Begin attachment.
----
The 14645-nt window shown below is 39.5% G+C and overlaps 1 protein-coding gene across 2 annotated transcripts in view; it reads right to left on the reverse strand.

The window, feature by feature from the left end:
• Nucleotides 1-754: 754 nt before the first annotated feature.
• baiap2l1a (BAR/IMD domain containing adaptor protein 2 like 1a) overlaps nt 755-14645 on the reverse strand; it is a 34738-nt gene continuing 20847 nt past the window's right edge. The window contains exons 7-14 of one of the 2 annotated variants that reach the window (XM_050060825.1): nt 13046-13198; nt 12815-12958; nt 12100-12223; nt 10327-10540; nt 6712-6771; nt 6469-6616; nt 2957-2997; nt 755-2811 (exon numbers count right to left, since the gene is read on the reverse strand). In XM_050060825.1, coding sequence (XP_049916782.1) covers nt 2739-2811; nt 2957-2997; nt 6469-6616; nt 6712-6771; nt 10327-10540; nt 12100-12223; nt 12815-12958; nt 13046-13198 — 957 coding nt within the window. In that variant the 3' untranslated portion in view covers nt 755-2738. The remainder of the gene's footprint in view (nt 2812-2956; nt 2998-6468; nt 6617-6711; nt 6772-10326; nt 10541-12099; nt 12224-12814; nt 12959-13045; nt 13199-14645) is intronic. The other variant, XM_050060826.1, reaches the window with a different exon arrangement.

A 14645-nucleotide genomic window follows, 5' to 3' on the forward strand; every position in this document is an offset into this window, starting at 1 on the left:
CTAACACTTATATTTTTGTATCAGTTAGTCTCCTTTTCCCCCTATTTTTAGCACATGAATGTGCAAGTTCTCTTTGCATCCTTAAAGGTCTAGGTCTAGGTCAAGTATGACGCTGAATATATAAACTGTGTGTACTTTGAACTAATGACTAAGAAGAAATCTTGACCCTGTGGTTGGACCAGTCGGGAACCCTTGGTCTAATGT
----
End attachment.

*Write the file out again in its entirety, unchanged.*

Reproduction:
The 14645-nt window shown below is 39.5% G+C and overlaps 1 protein-coding gene across 2 annotated transcripts in view; it reads right to left on the reverse strand.

The window, feature by feature from the left end:
• Nucleotides 1-754: 754 nt before the first annotated feature.
• baiap2l1a (BAR/IMD domain containing adaptor protein 2 like 1a) overlaps nt 755-14645 on the reverse strand; it is a 34738-nt gene continuing 20847 nt past the window's right edge. The window contains exons 7-14 of one of the 2 annotated variants that reach the window (XM_050060825.1): nt 13046-13198; nt 12815-12958; nt 12100-12223; nt 10327-10540; nt 6712-6771; nt 6469-6616; nt 2957-2997; nt 755-2811 (exon numbers count right to left, since the gene is read on the reverse strand). In XM_050060825.1, coding sequence (XP_049916782.1) covers nt 2739-2811; nt 2957-2997; nt 6469-6616; nt 6712-6771; nt 10327-10540; nt 12100-12223; nt 12815-12958; nt 13046-13198 — 957 coding nt within the window. In that variant the 3' untranslated portion in view covers nt 755-2738. The remainder of the gene's footprint in view (nt 2812-2956; nt 2998-6468; nt 6617-6711; nt 6772-10326; nt 10541-12099; nt 12224-12814; nt 12959-13045; nt 13199-14645) is intronic. The other variant, XM_050060826.1, reaches the window with a different exon arrangement.

A 14645-nucleotide genomic window follows, 5' to 3' on the forward strand; every position in this document is an offset into this window, starting at 1 on the left:
CTAACACTTATATTTTTGTATCAGTTAGTCTCCTTTTCCCCCTATTTTTAGCACATGAATGTGCAAGTTCTCTTTGCATCCTTAAAGGTCTAGGTCTAGGTCAAGTATGACGCTGAATATATAAACTGTGTGTACTTTGAACTAATGACTAAGAAGAAATCTTGACCCTGTGGTTGGACCAGTCGGGAACCCTTGGTCTAATGT